Purl One, Knit For Good

My mom taught me to crochet when I was seven years old. In my memory I learned instantly, although I know that isn’t possible. I’m sure there were challenging times where I was trying to catch on to the stitches and order of things. Since I’ve been crocheting for such a long time it comes easily to me; I can read a pattern like a book, know what type of yarn it is by feel and turn out a square in about an hour.

Knitting, on the other hand, is another story. I learned to knit last year, again thanks to my mom. I had tried to knit (unsuccessfully) for years but finally something clicked. My first square took three days. I made one more square after that and put the idea of knitting aside.

TeddyFast forward to this past winter when I joined a knitting group. After being literally surrounded by knitters, I felt compelled to pick up the needles once again. I decided to knit a simple sweater for Evan’s teddy bear. I made some mistakes and more than once shouted at my husband, “I don’t know why people think this is a fun and relaxing thing to do!” while trying desperately to get my stitches back on the needle. I persevered and Teddy had a sweater.

JorgeThen it was Mason’s monkey’s turn. Jorge’s sweater went a little quicker but I still experienced some frustration. The difference was, I was finally learning the construction of the knitted stitch. I found better ways to fix my mistakes and even learned how to increase and decrease. Now I was unstoppable.

I moved on to a square. I really wanted to try the seed stitch. I learned how knit and purl stitches interacted with each other. I managed to finish a square the same day in which I had started. Next up: a basketweave square. I perfected the way I held my yarn and actually managed to keep track of my stitches.

Seed Stitch-Basketweave

Now I’m really hooked. Or would that be needled?

Check out the amazing squares members have made for the KAS July Challenge: Stripes, Textures, Zig-zags and a Mandela Day Salute. Mark your calendars for Mandela Day on July 18!

About Andrea Squared

I've been a crocheter since I was wee and I've been knitting since 2013. My life is filled with love and joy from my two boys, Mason and Evan, my dear husband and our dog.
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10 Responses to Purl One, Knit For Good

  1. Pam Antink says:

    Loved this issue Andrea, nothing like reading about other peoples frustrations and little failures to liven up a blog! Well done you for persevering, but I’m going to stick to sewing!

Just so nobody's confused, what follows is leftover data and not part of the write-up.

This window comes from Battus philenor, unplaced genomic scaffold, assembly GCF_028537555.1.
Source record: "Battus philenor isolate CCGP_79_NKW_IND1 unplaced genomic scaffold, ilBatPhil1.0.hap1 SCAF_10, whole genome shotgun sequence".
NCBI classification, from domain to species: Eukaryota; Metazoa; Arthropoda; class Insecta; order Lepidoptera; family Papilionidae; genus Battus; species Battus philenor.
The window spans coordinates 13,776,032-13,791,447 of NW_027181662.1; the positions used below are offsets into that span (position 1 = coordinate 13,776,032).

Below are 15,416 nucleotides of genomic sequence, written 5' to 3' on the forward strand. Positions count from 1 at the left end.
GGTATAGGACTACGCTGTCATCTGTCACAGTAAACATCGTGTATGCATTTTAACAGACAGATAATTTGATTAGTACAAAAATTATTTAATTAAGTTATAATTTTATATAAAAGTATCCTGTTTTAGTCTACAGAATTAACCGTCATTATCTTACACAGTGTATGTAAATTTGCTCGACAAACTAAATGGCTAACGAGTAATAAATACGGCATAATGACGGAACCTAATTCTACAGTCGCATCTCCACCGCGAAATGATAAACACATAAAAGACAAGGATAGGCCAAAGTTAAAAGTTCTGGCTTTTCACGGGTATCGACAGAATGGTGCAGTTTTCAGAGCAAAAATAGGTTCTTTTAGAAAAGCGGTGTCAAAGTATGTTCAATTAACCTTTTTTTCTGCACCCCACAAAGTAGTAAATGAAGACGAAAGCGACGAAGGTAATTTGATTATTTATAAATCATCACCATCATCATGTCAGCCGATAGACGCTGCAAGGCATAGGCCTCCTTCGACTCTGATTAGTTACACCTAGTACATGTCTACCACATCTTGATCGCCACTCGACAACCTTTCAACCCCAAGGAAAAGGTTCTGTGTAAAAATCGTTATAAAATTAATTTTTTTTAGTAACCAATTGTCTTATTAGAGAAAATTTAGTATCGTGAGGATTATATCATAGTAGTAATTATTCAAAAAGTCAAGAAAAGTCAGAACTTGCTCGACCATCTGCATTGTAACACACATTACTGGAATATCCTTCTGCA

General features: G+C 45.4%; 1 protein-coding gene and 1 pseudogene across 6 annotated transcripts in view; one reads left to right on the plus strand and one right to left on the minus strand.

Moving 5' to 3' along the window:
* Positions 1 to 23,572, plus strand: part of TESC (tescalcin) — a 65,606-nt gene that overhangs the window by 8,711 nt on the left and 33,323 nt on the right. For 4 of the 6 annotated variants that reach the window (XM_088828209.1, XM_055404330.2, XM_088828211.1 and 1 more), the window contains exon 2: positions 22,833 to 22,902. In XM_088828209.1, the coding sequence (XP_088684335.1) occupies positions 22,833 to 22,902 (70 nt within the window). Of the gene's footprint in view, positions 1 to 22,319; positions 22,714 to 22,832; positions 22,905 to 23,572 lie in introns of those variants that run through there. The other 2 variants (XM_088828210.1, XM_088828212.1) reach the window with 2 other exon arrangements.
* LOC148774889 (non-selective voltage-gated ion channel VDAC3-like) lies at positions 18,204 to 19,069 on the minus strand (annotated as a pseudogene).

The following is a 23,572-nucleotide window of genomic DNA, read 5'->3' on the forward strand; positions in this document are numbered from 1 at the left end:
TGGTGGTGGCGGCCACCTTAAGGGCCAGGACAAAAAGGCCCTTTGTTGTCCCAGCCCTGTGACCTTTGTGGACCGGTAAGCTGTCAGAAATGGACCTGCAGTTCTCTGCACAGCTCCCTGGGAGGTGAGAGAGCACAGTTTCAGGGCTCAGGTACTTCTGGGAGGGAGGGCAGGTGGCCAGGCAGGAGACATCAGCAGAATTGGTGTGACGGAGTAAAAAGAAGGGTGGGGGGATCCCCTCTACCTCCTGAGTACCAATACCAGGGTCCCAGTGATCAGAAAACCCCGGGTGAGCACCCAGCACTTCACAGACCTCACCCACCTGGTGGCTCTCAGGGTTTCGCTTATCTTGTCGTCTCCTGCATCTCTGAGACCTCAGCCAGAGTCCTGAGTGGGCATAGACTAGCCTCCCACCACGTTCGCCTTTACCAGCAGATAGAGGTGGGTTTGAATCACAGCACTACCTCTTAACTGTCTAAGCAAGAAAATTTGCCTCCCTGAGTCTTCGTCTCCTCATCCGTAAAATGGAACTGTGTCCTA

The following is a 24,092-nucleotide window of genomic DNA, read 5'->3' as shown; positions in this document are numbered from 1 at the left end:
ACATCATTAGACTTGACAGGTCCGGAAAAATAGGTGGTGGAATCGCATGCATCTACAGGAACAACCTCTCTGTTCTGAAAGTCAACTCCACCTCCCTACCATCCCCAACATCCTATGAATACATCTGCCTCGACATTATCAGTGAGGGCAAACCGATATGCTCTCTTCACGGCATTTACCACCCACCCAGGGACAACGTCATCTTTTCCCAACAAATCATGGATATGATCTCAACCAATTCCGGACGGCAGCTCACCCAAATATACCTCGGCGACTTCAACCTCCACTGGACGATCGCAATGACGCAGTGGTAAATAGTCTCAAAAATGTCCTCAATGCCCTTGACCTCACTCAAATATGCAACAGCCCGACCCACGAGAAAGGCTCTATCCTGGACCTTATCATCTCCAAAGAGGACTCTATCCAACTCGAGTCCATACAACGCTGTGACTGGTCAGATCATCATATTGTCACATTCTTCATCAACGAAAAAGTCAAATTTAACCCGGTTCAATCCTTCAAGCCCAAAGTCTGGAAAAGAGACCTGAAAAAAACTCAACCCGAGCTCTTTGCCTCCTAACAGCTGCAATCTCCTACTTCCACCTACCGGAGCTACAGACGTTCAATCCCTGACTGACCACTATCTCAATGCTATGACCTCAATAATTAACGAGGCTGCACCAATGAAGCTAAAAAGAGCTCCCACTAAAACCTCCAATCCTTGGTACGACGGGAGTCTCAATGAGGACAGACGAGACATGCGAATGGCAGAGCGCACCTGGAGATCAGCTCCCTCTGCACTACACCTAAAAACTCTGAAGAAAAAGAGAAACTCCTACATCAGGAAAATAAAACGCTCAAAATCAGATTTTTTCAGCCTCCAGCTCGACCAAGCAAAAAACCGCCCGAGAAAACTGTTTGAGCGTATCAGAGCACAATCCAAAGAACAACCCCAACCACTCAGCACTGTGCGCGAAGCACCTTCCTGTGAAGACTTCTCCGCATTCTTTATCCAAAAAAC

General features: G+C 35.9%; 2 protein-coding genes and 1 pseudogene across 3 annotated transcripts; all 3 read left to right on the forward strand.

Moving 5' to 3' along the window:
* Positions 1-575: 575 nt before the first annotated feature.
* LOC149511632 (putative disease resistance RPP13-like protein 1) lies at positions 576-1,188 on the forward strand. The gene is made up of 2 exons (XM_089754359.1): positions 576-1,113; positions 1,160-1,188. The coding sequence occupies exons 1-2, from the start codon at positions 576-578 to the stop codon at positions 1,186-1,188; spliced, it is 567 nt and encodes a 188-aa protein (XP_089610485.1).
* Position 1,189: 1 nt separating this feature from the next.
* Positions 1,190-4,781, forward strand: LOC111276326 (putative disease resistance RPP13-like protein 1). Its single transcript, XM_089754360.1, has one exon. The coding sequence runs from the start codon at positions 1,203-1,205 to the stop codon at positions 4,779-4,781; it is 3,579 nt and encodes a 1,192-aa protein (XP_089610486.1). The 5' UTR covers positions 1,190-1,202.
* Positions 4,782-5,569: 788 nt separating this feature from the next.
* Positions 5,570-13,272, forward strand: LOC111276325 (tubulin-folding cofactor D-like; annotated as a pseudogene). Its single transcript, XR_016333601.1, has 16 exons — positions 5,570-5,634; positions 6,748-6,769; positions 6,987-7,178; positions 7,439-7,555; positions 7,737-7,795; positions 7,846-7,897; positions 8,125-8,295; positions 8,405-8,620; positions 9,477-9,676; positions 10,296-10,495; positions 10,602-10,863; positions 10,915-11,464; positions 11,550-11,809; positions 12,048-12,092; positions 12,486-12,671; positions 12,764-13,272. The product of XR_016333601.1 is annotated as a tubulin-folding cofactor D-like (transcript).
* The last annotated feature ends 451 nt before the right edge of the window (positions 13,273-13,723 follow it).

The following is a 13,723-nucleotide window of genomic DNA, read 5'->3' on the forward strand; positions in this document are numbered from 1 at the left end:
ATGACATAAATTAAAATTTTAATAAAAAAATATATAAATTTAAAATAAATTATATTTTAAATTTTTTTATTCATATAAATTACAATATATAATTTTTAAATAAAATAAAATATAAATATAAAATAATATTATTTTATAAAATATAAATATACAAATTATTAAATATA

• I wish I could sew, Pam! I think that’s another one of life’s challenges that will come to me eventually. Perhaps when I’m retired!

      What types of things do you sew? My mom is a quilter, which appeals to me more than making clothing.

  2. Anne Powell says:

    Well done, Andrea! Great blog, great sweaters, great squares!

  3. P Gray says:

    Well done for mastering a new skill. I’m sort of the opposite to you. I learned to knit as a child but have never learned to crochet. I have a lot of books that “show” you but I think I might need a live demonstration and keep I putting off finding the time and a willing instructor.
    I totally understand what you mean by understanding the construction of the stitches and how the knit and purl stitches interact. I think once you have your head around that it is much easier!
    Also just want to say kudos for attempting the jumpers first – I’ve always found squares and rectangles easier and assumed others would do those first as I did!

    • I wish I could teach you how to crochet! I’m sure you would be a willing student. I think I hadn’t taken to knitting in the past because I was trying to learn from a book. It took sitting down with someone to finally understand so I know exactly how you feel. 🙂

  4. Beverley Wilson says:

    Hello Andrea loved your squares. Is that seed stitch on the outside of the first one? If so can you tell me how you do it please.

    • Yes, Beverley, that is Seed Stitch! Also known as Moss Stitch, Seed Stitch is made by knitting the purl stitches and purling the knit stitches. Ribbing is done the opposite way, by knitting the knit stitches and purling the purl stitches. There’s a great website that I reference often, knittinghelp.com They have great videos that show you how to do each stitch.

      • Beverley Wilson says:

        Thank you for your quick reply Andrea will try it next time. I wasn’t even sure you would receive my query. I read most of Kas’s newsletters & sometimes I wish to participate but am at a loss to know where to begin with all the options available.
        I have been knitting & sending parcels since about 2012 & find it most rewarding and I also know how very lucky I am to live here in Australia.
        By the way I cannot crochet at all. Asked my grandmother to teach me when i was little but she was way too fast for me.

      • You’re very welcome! The forum can be a daunting place but the members are the most welcoming and supportive group of people I’ve ever encountered. By all means, feel free to contribute to any of the threads. All it takes is one post or reply and you’ll see what I mean.

        Thank you for your contributions to KAS. Every little bit helps! I know from experience how expensive it can be to send parcels; your efforts have not gone unappreciated. A little boy or girl is now warmer and feeling loved thanks to your knitting.

        One of these days (when I conquer my phobia of video cameras), I’ll attempt to teach you and everyone else who have wanted to learn how to crochet. I think it’s easier than learning how to knit (although I’m biased) and has its practical uses, like toys and thicker squares.

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